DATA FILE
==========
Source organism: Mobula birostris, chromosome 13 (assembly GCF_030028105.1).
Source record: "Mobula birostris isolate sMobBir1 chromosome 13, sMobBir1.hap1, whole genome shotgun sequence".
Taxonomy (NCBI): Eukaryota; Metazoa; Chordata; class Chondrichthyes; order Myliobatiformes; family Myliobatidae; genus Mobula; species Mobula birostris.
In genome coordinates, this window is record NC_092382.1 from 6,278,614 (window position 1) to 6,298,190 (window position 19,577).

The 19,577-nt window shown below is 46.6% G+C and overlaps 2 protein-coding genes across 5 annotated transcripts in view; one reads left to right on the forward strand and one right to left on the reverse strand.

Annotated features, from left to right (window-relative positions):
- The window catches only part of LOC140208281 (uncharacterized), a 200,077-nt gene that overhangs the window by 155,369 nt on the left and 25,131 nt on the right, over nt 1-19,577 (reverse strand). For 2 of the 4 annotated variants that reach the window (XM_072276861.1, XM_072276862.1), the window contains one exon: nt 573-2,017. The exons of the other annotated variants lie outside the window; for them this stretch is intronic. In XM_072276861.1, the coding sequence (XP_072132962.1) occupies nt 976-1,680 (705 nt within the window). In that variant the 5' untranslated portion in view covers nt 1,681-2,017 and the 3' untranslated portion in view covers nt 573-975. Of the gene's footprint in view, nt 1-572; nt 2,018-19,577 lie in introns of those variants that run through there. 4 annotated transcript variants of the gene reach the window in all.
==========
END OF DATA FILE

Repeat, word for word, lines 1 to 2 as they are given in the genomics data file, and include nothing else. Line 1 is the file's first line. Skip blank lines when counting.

Source organism: Mobula birostris, chromosome 13 (assembly GCF_030028105.1).
Source record: "Mobula birostris isolate sMobBir1 chromosome 13, sMobBir1.hap1, whole genome shotgun sequence".